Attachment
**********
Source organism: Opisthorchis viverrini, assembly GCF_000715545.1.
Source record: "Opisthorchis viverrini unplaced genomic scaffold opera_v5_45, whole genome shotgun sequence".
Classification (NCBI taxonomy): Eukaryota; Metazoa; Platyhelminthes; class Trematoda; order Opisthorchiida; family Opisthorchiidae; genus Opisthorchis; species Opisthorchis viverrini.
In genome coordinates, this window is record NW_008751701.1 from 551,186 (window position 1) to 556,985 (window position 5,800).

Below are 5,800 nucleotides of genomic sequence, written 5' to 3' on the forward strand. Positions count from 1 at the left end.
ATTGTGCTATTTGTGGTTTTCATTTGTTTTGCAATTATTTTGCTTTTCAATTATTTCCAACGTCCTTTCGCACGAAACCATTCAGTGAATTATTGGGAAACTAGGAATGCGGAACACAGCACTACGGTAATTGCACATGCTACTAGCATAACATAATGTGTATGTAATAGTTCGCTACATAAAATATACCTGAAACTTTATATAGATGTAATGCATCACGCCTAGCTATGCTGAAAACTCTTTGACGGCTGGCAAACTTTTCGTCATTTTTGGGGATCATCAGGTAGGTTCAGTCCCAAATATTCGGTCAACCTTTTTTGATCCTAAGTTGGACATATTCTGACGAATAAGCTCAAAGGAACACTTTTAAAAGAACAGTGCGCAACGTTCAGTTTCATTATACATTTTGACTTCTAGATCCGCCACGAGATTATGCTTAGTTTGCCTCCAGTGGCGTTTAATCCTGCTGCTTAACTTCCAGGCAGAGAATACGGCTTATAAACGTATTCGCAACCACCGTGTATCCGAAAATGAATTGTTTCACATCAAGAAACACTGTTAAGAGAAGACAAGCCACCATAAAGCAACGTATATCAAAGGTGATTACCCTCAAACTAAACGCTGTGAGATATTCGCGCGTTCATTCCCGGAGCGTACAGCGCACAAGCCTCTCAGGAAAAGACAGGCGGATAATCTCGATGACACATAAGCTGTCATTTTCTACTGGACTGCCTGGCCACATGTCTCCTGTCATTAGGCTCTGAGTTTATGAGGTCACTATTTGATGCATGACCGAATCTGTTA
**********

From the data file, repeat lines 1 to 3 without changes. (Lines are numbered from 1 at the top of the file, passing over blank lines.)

Source organism: Opisthorchis viverrini, assembly GCF_000715545.1.
Source record: "Opisthorchis viverrini unplaced genomic scaffold opera_v5_45, whole genome shotgun sequence".
Classification (NCBI taxonomy): Eukaryota; Metazoa; Platyhelminthes; class Trematoda; order Opisthorchiida; family Opisthorchiidae; genus Opisthorchis; species Opisthorchis viverrini.